By Nicholas Gage
A Place For Us by Nicholas Gage is the sequel to the autobiography Eleni. Gage continues where he left off in his previous book, beginning with Eleni’s children’s arrival to America and their unification with their father, Christos. Christos has never met his son since he was born right before World War II and, he hasn’t seen his daughters in many years, so this is an emotional meeting for the family. Although this is a joyful moment, it is also filled with sadness as the family feels the immense void that exists without Eleni. Nicholas, although excited to finally meet his father, feels anger and resentment towards his father. Nicholas doesn’t understand why Christos did not bring his family to America sooner; if he had, Eleni would still be alive today. This theme of anger and resentment is shown throughout most of the book regarding Christos and Nicholas’s relationship. As well, the reality of who his father is, something he has been dreaming about for many years, is a bit disappointing. Christos is a Greek immigrant who is desperately trying to make a name for himself in America. He has taken on some business venters, which have not worked out as well as he had hoped, and he isn’t living the glamourous American life Nicholas always imagined. Nicholas begins to feel embarrassed by Christos. This is an interesting moment in the book, a moment I think many children of immigrants could at one point relate to. Young children don’t understand the struggles of immigrating to a new country and creating a good life for one’s family, they only see what they don’t have, and other kids do have, which could lead to feelings of embarrassment. A Place For Us continues through Nicholas’s childhood and into his adult life; he includes stories about what happens to his sisters and how they all make America their home.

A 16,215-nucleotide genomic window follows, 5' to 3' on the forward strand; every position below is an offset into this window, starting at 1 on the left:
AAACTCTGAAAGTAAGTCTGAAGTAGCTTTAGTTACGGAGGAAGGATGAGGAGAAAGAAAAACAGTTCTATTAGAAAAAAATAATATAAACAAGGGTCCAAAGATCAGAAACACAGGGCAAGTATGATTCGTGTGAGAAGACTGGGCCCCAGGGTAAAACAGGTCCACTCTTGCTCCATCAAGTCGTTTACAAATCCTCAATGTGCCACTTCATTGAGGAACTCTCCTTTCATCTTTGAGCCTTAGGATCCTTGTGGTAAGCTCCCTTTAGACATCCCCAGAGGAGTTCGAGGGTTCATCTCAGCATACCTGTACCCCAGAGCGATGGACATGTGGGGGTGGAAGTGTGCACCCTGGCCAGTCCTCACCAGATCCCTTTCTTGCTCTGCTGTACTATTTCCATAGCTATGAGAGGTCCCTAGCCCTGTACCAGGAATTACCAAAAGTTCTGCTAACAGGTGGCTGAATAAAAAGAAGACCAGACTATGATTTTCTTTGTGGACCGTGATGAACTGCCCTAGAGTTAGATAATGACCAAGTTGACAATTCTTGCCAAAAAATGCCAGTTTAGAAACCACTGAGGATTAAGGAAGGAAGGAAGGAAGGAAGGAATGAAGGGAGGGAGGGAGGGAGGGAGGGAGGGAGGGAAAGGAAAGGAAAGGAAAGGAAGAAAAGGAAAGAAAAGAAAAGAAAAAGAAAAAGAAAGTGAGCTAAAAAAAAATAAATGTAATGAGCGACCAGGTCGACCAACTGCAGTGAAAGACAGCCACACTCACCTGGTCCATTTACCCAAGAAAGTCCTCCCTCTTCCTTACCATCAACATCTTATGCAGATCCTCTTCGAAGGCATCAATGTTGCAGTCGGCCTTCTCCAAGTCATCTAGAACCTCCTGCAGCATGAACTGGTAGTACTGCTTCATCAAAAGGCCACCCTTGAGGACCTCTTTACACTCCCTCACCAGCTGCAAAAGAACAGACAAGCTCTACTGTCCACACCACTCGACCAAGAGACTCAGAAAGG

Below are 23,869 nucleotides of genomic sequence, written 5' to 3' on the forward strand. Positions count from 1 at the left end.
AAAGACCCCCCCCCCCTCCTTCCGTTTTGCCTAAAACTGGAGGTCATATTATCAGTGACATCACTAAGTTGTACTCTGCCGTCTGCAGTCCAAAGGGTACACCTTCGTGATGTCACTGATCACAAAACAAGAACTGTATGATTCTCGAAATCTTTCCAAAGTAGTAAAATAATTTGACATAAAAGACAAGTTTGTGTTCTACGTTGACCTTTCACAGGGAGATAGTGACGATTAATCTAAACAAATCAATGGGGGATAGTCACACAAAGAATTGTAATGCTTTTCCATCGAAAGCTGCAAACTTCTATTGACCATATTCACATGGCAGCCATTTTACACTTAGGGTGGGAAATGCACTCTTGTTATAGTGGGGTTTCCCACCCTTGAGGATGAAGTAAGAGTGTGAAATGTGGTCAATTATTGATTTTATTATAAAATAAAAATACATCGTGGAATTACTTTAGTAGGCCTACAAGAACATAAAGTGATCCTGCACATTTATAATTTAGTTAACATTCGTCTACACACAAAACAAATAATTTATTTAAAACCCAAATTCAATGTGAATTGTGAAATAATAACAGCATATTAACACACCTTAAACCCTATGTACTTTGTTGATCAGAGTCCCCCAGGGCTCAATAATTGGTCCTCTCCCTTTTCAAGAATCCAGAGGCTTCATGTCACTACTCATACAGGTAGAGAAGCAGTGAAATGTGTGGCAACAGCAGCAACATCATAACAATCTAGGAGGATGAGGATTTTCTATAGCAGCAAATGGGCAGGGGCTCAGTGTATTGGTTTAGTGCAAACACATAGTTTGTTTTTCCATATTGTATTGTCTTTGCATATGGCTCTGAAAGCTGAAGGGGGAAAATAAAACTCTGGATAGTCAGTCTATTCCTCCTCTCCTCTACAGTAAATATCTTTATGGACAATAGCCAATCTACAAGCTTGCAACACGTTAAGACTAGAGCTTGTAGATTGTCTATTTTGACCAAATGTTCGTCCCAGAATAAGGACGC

I was very intrigued by this story, the story of a Greek family immigrating to America. My family immigrated to Canada from Greece, and I felt by reading this book, I got a glimpse into my grandparents’ immigration story. I think it gave me a better understanding of the difficulties they experienced. For this reason, I really enjoyed reading this biography. Like in his first book, Eleni, Gage writes about his story with so much detail that you often forget that it isn’t a work of fiction. If you like memoir’s or reading about immigration stories, this would be an excellent book for you!